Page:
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Overcoming The Nonprofit Starvation Cycle: An Interview With Ann Goggins Gregory

AGGIn today’s Social Velocity blog interview, I’m talking with Ann Goggins Gregory, Chief Operating Officer at Habitat for Humanity Greater San Francisco where she oversees programs, the social enterprise called the ReStore, HR and Operations.

Previously, Ann was a Senior Director at the Bridgespan Group, where she led the organization’s work on organizational learning; managed consulting engagements with human services, education, and youth-serving nonprofits; and spearheaded research efforts on a variety of nonprofit management topics. She remains a Senior Advisor to Bridgespan on issues related to the starvation cycle.

You can read other interviews in the Social Velocity Interview Series here.

Nell: You and your colleague Don Howard are in some ways the catalysts behind the Overhead Myth campaign because of your seminal article, The Nonprofit Starvation Cycle in the Stanford Social Innovation Review back in 2009. How far have we come since that article? How prevalent is the starvation cycle today and what can we do to move beyond it?

Ann: “The Nonprofit Starvation Cycle” names what I consider to be a fundamental truth: “Organizations that build robust infrastructure…are more likely to succeed than those that do not. This is not news, and nonprofits are no exception to the rule.” For decades, researchers and practitioners have argued that low overhead does not equate with efficiency and efficiency, in turn, does not equate with effectiveness.

We are seeing (productive) focus and movement now versus five or ten years ago, yet that starvation cycle is still an entrenched issue. On a positive note, the Overhead Myth campaign has been critical in communicating with donors directly and empowering nonprofits to communicate with “back up.” Though I have mixed feelings about some of the messages in Dan Pallotta’s video, it elevated paradoxes of how costs are treated in the social sector. We’ve also seen targeted efforts to help funders and nonprofits address cost-related issues together. Even the federal government is trying to shift practice: the Office of Management and Budget issued guidance requiring that nonprofits receiving federal funding receive a minimum of 10% indirect rate, or they can negotiate a rate. If this guidance is followed, it will be a major policy win.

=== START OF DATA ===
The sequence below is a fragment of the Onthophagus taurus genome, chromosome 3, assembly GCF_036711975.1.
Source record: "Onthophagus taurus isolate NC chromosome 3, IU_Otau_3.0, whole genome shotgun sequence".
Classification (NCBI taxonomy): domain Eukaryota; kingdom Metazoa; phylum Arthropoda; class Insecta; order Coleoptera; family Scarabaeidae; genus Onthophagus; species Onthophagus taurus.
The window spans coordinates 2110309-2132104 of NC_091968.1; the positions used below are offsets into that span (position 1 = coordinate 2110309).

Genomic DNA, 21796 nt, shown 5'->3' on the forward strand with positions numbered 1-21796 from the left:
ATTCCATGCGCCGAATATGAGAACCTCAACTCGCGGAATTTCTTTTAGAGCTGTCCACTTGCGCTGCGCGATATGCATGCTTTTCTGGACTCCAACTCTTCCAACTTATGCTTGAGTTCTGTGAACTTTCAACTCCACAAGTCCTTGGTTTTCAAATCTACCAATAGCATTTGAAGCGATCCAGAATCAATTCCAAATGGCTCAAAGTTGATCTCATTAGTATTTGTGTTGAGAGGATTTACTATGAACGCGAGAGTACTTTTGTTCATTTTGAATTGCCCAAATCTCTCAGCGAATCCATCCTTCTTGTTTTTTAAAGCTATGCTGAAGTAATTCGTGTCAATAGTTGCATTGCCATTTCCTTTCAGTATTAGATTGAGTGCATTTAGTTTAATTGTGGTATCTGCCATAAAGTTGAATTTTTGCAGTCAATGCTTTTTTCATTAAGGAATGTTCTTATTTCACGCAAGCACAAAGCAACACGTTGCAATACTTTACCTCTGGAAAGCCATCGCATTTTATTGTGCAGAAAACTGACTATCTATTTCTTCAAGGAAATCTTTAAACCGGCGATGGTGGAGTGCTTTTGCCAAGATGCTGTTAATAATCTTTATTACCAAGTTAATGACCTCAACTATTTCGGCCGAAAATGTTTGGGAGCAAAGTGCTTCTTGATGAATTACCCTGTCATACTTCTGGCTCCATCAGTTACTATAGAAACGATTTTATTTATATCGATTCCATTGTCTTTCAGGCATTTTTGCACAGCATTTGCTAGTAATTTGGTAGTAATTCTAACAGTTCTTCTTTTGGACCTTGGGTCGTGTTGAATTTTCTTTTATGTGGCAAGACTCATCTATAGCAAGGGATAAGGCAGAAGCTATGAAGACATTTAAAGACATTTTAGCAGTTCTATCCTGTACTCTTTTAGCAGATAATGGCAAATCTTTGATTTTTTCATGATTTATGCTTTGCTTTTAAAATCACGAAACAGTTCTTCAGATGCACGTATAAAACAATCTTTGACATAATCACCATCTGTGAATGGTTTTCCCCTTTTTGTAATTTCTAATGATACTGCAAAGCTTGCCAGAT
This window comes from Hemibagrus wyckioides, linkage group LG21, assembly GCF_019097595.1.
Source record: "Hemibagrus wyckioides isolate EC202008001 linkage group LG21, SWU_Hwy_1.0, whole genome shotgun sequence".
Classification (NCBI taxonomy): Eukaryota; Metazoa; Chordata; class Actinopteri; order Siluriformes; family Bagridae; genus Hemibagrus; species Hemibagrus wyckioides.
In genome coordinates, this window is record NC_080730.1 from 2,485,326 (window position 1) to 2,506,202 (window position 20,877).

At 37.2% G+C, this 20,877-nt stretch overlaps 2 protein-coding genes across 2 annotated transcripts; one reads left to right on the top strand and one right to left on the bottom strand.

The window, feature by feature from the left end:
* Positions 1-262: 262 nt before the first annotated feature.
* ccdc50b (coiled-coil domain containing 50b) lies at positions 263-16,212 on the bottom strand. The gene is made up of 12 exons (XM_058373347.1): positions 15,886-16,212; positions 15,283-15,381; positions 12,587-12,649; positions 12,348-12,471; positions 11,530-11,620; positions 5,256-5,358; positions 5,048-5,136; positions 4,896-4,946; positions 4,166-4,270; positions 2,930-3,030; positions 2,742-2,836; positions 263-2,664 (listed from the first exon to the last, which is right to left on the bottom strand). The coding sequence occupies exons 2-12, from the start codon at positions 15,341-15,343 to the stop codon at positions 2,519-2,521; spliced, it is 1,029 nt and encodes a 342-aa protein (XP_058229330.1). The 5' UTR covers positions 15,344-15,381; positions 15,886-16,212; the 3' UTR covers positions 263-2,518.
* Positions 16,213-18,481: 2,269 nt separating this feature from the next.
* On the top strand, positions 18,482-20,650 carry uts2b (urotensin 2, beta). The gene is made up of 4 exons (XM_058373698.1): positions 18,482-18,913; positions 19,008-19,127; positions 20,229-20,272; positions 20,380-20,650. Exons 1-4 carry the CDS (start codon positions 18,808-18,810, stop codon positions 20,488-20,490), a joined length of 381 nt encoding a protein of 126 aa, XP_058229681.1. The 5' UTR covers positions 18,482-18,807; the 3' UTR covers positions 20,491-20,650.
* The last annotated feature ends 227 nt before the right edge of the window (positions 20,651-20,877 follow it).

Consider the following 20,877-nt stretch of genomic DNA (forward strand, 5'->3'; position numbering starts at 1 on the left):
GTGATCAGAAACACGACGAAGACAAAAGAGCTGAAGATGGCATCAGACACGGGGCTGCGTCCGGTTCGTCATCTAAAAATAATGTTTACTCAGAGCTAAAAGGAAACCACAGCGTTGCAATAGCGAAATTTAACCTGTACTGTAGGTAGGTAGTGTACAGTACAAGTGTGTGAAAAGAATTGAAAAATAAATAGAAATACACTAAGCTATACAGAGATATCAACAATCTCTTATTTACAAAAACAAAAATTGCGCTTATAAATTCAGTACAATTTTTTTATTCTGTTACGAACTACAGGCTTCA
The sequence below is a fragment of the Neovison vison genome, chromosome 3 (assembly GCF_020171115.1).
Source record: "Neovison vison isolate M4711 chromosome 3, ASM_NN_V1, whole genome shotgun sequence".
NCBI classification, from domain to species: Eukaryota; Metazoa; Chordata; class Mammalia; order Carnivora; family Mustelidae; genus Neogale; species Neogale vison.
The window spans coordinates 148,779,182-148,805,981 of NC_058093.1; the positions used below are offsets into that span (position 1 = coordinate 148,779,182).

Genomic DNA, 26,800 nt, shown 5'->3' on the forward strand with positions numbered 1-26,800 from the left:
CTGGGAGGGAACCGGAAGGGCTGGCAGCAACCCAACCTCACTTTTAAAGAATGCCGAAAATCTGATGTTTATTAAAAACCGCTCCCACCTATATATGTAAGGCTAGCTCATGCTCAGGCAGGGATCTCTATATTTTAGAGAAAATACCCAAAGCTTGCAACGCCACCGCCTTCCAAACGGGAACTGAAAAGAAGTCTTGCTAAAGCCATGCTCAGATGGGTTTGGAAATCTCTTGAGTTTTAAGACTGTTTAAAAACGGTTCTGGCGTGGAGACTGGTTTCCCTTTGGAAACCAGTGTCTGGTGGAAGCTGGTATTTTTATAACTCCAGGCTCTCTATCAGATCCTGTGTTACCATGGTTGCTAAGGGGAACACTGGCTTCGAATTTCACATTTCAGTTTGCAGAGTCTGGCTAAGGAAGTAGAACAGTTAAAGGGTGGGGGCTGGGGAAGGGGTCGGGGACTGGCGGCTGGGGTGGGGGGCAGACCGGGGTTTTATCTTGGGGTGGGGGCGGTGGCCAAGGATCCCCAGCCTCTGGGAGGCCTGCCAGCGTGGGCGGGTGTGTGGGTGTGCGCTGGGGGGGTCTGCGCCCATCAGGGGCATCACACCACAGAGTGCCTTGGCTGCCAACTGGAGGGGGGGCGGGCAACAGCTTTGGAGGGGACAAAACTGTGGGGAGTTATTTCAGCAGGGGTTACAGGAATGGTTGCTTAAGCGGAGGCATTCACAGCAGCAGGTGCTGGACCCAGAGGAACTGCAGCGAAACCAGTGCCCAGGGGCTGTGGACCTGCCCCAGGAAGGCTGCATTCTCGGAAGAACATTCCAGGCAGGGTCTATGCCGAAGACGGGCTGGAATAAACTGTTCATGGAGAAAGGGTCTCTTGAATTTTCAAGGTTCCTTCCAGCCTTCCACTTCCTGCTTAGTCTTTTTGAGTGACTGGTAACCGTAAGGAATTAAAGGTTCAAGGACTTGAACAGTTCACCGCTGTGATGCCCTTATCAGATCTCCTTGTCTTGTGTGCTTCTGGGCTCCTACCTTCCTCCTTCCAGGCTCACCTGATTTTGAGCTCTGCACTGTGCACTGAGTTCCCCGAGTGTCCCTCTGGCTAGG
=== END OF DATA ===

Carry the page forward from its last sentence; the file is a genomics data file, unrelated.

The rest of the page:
Yet we have a long way to go. Talking about terminology isn’t scintillating, but it’s critical to breaking the starvation cycle. Overhead costs aren’t the same as indirect, yet we conflate them. General operating support and capacity building—often seen as ways to help break the cycle—aren’t the same thing. Many nonprofits do not know the full costs associated with their programs, and many funders don’t understand nonprofit finance. Bridging the skill gap on both sides of the equation is critical.

Moreover, a single figure like the overhead rate is appealing because it makes comparison easy. Until nonprofits have better ways to communicate outcomes, we will continue to battle against the simplicity of a ratio. Finally, power dynamics between funders and nonprofits inhibit change; candidly, there aren’t strong forces pushing on philanthropy and government to change their practice. In the absence of such change, nonprofits are understandably worried about shifting their stance on overhead if their competitors do not (I do think there are steps that any nonprofit can take, though).